Binging on Being Busy
How did we get to a place where we publicaly glorify being busy as a measure of our success? How come we don’t cringe at our binging on being busy in view of the evidence that it’s detrimental to our wellbeing and undermines our performance?
I let those questions run through my mind as the sound of cowbells echoed through the stillness of an Alpine morning. A post from a friend the previous evening had reminded me of the busyness that had ruined my last Alpine holiday seven years ago. In her post she proudly described her busy day. She delivered a presentation that morning which she’d prepared on the train after only three hours sleep, returned later on the train to attend an important meeting that afternoon, then made it to a networking event that evening and updated her social media posts before midnight. She finished her post: ”I was crazy busy today!”
This is not a ‘once off’ busy day, a busy week, or a busy month that is part of the rhythms of living and working. It’s about the socially acceptable status symbol attached to binging on being busy.
I, too, am guilty of binging on being busy and belonged to the ‘Super Busy 7/24 Brigade’. Here’s how I became a club member.
The Lure of Busyness
Once upon a time I had a job I genuinely loved, one that ticked all the boxes of my ideal career: lecturing and researching at university. However, a new era arrived that would radically change my dream job. The development of technology and social media (e-mails in particular) promised us all increased efficiencies, but what actually happened was they extended the working day. With the rise of quality reviews, the value of my job was increasingly defined by accountants, who measured units of performance. As that bar was raised on an annual basis, telling people I was busy, secured my worth and relevance within the organisation.
The increase in external pressures is, however, not the full story. I was living an economic model that coupled self-esteem with productivity, so being hyper busy defined who I was. Busyness demonstrated that I had an important, responsible job and the work I did mattered a great deal – not least because there was always so much of it.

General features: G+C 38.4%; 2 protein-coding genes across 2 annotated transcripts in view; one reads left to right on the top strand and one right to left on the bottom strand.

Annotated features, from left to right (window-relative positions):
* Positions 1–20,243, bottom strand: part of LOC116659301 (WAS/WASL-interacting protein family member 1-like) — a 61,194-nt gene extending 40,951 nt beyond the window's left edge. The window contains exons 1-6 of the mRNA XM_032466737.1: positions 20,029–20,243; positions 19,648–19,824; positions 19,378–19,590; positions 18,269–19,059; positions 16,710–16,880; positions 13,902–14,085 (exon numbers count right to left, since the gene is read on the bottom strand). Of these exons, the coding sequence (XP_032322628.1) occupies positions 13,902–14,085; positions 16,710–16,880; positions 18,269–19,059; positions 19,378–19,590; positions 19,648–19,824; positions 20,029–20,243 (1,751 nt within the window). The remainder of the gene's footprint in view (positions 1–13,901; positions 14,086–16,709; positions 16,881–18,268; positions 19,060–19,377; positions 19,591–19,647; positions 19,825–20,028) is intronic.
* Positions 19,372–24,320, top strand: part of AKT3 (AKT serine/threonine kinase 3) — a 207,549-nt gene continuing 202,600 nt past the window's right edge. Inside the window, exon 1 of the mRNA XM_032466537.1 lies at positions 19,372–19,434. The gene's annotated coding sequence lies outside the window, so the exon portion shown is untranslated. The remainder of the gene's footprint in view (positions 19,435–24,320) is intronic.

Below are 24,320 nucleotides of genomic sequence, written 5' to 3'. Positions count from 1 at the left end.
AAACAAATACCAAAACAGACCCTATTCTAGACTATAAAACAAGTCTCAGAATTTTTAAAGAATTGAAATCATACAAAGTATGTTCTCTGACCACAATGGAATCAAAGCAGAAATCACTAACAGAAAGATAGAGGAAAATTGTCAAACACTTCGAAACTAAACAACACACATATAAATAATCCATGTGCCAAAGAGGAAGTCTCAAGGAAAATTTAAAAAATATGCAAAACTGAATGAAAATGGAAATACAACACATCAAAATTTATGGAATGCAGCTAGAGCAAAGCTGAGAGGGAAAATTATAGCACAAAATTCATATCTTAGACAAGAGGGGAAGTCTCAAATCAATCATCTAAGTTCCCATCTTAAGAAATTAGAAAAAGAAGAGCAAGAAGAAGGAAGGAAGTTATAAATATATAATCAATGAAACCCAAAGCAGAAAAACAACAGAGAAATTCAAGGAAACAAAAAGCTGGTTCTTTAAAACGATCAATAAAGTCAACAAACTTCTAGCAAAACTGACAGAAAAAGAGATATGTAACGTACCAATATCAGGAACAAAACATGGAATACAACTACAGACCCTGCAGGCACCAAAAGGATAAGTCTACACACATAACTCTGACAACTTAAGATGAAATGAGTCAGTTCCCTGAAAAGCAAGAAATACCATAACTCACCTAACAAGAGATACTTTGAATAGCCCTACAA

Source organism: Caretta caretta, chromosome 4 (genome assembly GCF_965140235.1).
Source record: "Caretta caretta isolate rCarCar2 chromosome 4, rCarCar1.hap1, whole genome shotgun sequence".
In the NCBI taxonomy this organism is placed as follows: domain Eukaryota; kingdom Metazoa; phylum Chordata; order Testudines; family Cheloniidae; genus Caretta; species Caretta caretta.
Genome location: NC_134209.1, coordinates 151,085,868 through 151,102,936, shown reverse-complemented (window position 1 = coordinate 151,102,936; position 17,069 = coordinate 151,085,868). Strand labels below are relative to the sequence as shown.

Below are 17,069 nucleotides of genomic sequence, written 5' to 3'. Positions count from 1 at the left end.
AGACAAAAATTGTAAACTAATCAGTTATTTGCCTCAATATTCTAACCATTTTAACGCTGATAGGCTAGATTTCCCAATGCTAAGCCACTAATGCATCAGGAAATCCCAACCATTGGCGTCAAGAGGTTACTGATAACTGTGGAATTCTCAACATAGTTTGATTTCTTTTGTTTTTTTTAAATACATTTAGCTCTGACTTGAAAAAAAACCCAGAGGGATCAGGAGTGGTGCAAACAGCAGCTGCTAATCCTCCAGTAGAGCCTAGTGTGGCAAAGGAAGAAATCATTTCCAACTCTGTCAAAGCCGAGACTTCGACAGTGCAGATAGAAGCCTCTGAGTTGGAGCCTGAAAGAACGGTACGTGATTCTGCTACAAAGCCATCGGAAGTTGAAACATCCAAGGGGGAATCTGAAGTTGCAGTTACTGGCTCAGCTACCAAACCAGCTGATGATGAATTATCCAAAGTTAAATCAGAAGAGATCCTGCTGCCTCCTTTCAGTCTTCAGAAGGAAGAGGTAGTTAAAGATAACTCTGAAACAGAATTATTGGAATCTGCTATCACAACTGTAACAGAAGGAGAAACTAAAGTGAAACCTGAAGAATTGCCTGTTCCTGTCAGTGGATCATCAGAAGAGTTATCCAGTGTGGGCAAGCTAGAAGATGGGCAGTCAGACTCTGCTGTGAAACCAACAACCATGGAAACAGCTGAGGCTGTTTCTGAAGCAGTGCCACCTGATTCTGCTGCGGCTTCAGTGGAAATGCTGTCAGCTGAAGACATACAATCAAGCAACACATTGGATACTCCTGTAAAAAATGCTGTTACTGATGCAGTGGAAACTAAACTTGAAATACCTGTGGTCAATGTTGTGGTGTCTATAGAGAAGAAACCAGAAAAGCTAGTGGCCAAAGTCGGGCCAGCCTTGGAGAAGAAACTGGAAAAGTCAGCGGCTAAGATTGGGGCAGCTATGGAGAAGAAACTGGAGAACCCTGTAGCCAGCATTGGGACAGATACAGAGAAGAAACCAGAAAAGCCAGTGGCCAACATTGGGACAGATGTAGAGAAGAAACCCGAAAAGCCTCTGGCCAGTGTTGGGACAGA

Explaining the Busyness Cult
Tim Kreider explored the glorification of being busy in his seminal article, The ‘Busy’ Trap. He points out that we choose busyness because of our “ambition or drive or anxiety” and our “addicted to busyness.” The root of our addiction (our binging) is, he claims, the “dread [we] might have to face in its absence”, an explanation long supported by Buddhism, which sees our busyness as a form of laziness, a socially acceptable way of avoiding our own issues.
Courtney Martin points out the egoism and “arrogance” underpinning being busy, that comes with the “privilege” of self-imposed busyness. It’s that privilege that teaches us to “overvalue ourselves and undervalue others.” Martin describes the ugly truth behind our ‘need’ to be busy: “[T]his is the thing about privilege and the arrogance that stems from it: it keeps us weighted down with self-importance. It traps us in a fog of specialness and busyness.”
I would add another ego-feeding mechanisms to the busyness trip. Our publically performed and publically acknowledged martyrdom is, after all, the highest and most admirable price to pay for our success.